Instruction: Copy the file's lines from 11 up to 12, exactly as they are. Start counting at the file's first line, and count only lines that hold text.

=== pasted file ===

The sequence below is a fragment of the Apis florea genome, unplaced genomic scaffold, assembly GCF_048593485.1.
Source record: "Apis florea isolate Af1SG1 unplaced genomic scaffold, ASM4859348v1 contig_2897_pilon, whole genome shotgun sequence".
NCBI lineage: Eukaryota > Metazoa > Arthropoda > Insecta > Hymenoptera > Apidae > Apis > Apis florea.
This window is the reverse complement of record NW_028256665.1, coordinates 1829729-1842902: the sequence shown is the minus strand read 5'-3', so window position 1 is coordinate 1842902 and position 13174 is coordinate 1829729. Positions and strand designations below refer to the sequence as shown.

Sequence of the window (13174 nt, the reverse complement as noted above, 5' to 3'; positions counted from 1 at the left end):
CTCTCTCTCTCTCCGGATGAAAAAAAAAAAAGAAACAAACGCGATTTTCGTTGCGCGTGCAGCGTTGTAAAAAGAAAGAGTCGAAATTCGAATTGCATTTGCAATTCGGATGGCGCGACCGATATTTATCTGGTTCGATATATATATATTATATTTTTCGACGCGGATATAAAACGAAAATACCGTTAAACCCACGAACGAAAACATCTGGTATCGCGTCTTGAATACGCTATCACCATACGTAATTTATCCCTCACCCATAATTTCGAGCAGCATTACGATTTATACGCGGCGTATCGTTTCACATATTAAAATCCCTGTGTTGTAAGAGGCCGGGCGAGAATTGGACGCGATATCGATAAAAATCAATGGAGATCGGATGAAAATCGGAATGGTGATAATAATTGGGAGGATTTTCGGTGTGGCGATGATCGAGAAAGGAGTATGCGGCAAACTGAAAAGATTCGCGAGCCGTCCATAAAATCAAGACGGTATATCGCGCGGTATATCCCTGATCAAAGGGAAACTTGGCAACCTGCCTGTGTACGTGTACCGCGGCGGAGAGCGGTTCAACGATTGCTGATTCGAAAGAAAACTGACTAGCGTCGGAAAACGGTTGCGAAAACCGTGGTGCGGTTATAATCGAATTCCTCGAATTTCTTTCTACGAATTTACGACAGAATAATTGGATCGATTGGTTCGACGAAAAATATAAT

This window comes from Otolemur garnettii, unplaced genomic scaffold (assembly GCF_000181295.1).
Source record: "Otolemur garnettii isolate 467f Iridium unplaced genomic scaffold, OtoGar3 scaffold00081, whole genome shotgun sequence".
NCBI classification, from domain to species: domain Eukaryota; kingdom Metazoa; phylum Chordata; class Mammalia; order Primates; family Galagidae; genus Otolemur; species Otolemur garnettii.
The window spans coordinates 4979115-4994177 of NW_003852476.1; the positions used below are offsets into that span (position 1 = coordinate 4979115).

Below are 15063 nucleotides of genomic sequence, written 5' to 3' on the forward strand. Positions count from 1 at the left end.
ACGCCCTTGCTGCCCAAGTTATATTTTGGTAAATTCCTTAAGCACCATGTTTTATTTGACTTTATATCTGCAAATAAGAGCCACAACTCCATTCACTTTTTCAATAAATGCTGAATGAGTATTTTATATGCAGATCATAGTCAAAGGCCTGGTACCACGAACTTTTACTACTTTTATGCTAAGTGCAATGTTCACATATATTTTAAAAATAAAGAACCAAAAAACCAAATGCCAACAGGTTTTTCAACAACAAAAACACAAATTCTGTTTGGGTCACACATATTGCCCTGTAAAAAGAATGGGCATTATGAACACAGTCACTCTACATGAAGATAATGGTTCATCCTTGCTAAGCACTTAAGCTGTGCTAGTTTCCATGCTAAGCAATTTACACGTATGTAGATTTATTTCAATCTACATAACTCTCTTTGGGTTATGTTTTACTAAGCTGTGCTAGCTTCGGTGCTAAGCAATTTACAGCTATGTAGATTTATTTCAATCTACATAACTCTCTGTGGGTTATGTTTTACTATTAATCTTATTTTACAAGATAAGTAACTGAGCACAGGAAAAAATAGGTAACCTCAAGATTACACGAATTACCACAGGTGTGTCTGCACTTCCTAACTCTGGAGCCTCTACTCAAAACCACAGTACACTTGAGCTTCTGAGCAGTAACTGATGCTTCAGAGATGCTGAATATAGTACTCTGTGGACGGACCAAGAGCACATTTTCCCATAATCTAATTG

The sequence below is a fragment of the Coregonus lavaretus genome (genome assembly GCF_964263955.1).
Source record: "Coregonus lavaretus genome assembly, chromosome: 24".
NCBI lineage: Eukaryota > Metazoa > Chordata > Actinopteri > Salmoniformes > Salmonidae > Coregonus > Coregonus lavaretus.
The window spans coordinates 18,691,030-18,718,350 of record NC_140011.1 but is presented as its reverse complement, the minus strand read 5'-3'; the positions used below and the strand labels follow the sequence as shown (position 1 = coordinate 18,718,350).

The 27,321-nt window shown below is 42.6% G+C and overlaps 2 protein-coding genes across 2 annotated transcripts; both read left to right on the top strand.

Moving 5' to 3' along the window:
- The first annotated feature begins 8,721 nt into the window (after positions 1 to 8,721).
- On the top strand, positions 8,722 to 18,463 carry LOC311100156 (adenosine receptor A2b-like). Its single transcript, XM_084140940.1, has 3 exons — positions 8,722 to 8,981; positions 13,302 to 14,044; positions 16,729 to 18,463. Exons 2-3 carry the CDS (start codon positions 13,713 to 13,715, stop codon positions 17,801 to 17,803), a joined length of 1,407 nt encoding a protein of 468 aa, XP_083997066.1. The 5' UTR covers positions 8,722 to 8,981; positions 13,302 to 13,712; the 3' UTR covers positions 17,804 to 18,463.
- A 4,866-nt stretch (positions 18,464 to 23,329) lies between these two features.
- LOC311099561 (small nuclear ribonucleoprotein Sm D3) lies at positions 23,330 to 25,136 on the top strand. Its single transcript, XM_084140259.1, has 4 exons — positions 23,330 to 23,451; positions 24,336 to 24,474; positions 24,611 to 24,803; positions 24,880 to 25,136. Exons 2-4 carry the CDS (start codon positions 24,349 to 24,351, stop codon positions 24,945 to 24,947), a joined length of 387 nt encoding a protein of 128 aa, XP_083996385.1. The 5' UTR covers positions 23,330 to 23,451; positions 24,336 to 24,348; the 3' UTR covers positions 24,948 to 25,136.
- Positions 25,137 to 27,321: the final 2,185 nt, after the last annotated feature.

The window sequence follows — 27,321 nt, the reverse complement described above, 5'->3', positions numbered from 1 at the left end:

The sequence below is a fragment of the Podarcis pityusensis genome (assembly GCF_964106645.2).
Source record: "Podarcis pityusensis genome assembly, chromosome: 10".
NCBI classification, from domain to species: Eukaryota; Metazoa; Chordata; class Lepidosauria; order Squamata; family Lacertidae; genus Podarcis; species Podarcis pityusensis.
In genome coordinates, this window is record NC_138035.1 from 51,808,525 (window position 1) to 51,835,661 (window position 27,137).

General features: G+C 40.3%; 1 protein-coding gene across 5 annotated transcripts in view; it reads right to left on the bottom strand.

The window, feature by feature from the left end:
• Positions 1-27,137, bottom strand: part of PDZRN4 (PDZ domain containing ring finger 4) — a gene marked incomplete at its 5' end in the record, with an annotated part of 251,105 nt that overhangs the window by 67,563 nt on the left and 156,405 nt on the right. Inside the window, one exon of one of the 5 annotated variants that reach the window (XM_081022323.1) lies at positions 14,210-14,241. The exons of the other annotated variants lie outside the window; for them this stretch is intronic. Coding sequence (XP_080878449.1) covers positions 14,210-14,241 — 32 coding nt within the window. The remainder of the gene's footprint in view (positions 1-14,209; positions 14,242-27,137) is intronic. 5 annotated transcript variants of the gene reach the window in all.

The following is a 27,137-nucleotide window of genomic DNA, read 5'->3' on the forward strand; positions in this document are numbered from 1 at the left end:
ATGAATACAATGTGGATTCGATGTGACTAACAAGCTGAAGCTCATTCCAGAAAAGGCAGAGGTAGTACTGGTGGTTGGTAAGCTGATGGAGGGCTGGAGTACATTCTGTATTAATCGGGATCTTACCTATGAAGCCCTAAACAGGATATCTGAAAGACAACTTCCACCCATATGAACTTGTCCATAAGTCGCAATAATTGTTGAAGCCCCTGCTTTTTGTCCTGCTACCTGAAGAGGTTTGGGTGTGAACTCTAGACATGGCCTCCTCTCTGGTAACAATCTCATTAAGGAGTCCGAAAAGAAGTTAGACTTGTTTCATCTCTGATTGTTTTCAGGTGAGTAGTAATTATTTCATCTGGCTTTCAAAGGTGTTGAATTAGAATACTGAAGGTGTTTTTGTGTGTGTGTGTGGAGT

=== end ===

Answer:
Below are 15063 nucleotides of genomic sequence, written 5' to 3' on the forward strand. Positions count from 1 at the left end.
ACGCCCTTGCTGCCCAAGTTATATTTTGGTAAATTCCTTAAGCACCATGTTTTATTTGACTTTATATCTGCAAATAAGAGCCACAACTCCATTCACTTTTTCAATAAATGCTGAATGAGTATTTTATATGCAGATCATAGTCAAAGGCCTGGTACCACGAACTTTTACTACTTTTATGCTAAGTGCAATGTTCACATATATTTTAAAAATAAAGAACCAAAAAACCAAATGCCAACAGGTTTTTCAACAACAAAAACACAAATTCTGTTTGGGTCACACATATTGCCCTGTAAAAAGAATGGGCATTATGAACACAGTCACTCTACATGAAGATAATGGTTCATCCTTGCTAAGCACTTAAGCTGTGCTAGTTTCCATGCTAAGCAATTTACACGTATGTAGATTTATTTCAATCTACATAACTCTCTTTGGGTTATGTTTTACTAAGCTGTGCTAGCTTCGGTGCTAAGCAATTTACAGCTATGTAGATTTATTTCAATCTACATAACTCTCTGTGGGTTATGTTTTACTATTAATCTTATTTTACAAGATAAGTAACTGAGCACAGGAAAAAATAGGTAACCTCAAGATTACACGAATTACCACAGGTGTGTCTGCACTTCCTAACTCTGGAGCCTCTACTCAAAACCACAGTACACTTGAGCTTCTGAGCAGTAACTGATGCTTCAGAGATGCTGAATATAGTACTCTGTGGACGGACCAAGAGCACATTTTCCCATAATCTAATTG